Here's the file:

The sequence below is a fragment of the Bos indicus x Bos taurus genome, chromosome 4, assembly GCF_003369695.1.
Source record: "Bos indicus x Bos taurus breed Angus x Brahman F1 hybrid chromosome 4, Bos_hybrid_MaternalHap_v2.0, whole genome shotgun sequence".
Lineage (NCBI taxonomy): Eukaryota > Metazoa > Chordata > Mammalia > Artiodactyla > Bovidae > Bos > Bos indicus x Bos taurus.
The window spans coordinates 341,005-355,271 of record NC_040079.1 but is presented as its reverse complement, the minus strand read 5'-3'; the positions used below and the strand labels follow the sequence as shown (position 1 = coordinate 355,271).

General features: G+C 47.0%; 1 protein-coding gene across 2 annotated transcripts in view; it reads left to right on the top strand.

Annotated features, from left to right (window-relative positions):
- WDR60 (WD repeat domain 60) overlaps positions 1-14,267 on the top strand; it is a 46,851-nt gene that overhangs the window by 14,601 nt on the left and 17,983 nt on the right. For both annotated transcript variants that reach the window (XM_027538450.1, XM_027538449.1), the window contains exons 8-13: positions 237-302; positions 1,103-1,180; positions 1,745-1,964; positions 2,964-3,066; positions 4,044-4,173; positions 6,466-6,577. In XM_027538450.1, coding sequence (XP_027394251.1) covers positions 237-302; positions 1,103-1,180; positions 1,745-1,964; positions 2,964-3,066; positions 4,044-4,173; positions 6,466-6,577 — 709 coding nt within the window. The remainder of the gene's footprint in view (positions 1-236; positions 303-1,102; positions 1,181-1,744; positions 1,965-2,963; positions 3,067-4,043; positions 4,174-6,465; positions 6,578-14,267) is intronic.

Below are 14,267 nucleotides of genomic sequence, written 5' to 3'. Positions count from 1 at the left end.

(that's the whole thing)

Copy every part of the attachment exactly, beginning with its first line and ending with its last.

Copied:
The sequence below is a fragment of the Bos indicus x Bos taurus genome, chromosome 4, assembly GCF_003369695.1.
Source record: "Bos indicus x Bos taurus breed Angus x Brahman F1 hybrid chromosome 4, Bos_hybrid_MaternalHap_v2.0, whole genome shotgun sequence".
Lineage (NCBI taxonomy): Eukaryota > Metazoa > Chordata > Mammalia > Artiodactyla > Bovidae > Bos > Bos indicus x Bos taurus.
The window spans coordinates 341,005-355,271 of record NC_040079.1 but is presented as its reverse complement, the minus strand read 5'-3'; the positions used below and the strand labels follow the sequence as shown (position 1 = coordinate 355,271).

General features: G+C 47.0%; 1 protein-coding gene across 2 annotated transcripts in view; it reads left to right on the top strand.

Annotated features, from left to right (window-relative positions):
- WDR60 (WD repeat domain 60) overlaps positions 1-14,267 on the top strand; it is a 46,851-nt gene that overhangs the window by 14,601 nt on the left and 17,983 nt on the right. For both annotated transcript variants that reach the window (XM_027538450.1, XM_027538449.1), the window contains exons 8-13: positions 237-302; positions 1,103-1,180; positions 1,745-1,964; positions 2,964-3,066; positions 4,044-4,173; positions 6,466-6,577. In XM_027538450.1, coding sequence (XP_027394251.1) covers positions 237-302; positions 1,103-1,180; positions 1,745-1,964; positions 2,964-3,066; positions 4,044-4,173; positions 6,466-6,577 — 709 coding nt within the window. The remainder of the gene's footprint in view (positions 1-236; positions 303-1,102; positions 1,181-1,744; positions 1,965-2,963; positions 3,067-4,043; positions 4,174-6,465; positions 6,578-14,267) is intronic.

Below are 14,267 nucleotides of genomic sequence, written 5' to 3'. Positions count from 1 at the left end.